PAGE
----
We are increasingly “represented” by lobbyists for various interests. The more powerful interests wield the most influence in legislation, and so on until we reach the individuals, families, communities, towns, regions, that have no power because they have no resources worth considering, no jobs worth protecting, no money that will buy them a seat at the table. Often, people who have these traits don’t educate themselves to understand how the global economic and political systems work and don’t vote because they believe themselves powerless to make a difference. When they do vote, they often think about what might be, rather than what is. They might win the lottery. A plane carrying money to Fort Knox or a Federal Reserve bank might crash in the woods near their home, making them imaginary billionaires (imaginary because how are they going to spend that money without revealing themselves). A meteor composed entirely of platinum might crash through their outhouse and make them rich.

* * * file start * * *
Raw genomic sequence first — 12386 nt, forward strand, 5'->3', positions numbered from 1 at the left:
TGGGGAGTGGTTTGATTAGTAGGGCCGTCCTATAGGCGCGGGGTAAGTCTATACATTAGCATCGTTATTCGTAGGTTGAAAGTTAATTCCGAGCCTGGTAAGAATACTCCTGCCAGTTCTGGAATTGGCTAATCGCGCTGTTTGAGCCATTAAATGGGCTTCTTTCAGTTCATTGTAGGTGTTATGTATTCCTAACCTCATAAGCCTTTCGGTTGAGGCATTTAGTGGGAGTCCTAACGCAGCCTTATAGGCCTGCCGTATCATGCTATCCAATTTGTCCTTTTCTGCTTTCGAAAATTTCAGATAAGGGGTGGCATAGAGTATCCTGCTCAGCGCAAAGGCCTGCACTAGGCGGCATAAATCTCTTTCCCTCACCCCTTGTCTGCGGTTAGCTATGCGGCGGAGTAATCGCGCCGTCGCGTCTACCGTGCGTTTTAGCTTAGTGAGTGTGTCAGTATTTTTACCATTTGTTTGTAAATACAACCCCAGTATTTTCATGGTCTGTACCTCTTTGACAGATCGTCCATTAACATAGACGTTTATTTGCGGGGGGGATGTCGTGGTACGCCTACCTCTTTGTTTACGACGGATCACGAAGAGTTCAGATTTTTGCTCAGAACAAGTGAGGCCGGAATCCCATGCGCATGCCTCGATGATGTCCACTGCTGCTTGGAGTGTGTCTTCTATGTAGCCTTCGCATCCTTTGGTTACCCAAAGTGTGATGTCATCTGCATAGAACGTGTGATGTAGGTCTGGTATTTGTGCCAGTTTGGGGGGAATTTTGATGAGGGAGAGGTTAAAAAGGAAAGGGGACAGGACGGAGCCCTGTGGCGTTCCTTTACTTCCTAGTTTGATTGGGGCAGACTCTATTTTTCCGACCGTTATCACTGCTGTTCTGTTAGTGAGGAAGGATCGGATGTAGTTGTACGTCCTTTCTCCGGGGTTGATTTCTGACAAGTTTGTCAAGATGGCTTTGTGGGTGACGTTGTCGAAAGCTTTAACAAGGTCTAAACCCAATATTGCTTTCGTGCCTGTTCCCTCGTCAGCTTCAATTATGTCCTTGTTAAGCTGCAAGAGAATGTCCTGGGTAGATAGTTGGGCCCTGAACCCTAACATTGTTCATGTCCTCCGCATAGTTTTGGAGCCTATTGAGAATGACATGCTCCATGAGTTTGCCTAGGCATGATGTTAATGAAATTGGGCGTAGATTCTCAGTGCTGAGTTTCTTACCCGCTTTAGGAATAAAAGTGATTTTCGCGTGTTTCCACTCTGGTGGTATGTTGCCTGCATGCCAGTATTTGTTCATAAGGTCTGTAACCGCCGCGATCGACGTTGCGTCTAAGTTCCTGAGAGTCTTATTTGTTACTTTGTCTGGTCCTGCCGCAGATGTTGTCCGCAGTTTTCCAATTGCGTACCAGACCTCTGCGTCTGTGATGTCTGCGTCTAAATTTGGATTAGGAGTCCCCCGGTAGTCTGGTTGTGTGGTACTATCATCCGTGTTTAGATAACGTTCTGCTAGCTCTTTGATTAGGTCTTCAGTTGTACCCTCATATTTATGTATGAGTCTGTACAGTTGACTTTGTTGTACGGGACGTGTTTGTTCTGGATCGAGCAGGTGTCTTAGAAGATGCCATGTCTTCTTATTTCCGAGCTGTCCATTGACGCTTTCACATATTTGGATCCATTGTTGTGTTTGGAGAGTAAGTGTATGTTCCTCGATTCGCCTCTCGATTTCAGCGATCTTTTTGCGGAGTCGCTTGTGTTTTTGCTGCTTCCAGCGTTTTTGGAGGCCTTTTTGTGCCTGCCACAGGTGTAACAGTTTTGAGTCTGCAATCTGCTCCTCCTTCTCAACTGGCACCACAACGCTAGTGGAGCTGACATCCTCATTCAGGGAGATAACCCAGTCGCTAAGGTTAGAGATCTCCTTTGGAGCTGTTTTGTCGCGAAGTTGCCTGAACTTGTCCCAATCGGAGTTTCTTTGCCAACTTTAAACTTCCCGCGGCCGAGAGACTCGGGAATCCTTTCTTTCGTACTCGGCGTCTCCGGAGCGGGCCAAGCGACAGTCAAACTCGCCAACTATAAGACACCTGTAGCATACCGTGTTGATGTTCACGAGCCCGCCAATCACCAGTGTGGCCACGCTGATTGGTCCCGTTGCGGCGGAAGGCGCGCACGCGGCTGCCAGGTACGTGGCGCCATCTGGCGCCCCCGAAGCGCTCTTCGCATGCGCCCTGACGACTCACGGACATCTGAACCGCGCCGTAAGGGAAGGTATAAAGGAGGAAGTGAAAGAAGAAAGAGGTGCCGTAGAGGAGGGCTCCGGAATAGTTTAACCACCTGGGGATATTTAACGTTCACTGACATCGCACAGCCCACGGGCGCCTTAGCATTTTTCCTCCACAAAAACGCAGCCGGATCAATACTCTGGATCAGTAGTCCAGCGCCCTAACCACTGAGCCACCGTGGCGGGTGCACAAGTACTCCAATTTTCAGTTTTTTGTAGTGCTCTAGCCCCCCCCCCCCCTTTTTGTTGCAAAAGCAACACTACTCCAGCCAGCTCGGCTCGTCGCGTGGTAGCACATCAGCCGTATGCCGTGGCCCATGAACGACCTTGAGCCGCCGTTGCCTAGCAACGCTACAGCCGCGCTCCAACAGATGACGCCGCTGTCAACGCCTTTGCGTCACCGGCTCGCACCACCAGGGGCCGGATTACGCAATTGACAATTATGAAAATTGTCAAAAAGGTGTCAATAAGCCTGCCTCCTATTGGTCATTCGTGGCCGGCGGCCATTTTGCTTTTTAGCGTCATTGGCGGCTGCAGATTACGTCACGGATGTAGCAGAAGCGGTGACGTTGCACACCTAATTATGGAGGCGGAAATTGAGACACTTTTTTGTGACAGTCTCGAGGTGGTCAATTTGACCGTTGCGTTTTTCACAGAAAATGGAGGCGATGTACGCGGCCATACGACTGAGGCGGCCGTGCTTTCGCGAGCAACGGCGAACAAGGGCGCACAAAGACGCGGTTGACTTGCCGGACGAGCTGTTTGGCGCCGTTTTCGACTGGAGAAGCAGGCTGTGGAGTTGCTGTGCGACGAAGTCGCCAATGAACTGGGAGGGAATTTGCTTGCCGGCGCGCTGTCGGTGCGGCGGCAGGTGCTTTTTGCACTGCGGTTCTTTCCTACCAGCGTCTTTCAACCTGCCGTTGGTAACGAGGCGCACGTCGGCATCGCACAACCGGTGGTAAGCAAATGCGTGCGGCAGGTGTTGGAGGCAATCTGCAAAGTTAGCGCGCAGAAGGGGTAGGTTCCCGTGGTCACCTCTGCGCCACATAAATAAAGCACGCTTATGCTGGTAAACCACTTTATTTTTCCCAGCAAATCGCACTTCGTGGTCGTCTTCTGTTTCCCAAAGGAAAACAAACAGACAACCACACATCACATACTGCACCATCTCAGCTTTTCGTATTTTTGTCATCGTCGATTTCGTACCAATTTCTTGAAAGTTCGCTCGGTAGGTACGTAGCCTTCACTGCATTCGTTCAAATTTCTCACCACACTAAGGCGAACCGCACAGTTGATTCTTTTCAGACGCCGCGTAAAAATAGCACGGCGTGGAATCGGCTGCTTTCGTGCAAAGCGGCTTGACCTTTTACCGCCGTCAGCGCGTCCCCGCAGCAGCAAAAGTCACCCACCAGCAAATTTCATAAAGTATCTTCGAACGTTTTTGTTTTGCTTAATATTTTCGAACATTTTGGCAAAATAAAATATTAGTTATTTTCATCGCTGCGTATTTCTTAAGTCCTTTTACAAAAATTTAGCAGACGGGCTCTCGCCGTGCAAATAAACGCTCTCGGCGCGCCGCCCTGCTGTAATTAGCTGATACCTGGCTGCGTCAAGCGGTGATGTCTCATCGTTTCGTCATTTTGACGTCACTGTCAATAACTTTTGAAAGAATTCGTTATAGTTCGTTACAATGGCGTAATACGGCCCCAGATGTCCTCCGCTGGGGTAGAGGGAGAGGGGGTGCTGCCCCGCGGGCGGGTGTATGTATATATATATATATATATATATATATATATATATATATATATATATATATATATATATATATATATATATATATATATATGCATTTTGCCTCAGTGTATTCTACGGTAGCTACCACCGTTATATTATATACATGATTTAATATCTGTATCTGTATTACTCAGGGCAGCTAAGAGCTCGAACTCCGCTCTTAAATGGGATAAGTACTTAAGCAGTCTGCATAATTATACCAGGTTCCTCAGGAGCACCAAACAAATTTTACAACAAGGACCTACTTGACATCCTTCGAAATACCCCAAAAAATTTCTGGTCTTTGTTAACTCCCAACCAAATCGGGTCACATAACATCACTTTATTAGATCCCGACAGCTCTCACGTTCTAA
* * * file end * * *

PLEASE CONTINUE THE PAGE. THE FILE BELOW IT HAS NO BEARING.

The odds of each of those happening are roughly the same, give or take a couple of orders of magnitude: for Powerball, the odds are 1 in 292,201,338 (two hundred ninety-two million). If the payout is about $200 million, somewhere around 50 million tickets are sold; only 1 of those people is going to win and have to deal with instant wealth. As the jackpot rises, even more tickets are sold, investing the payout with more “loser’s” money, yet the odds of winning (and losing) remain the same. I actually have no idea about the probability of the plane crash and platinum meteor scenarios, but they are both entirely chance circumstances instead of driven by a particular behavior.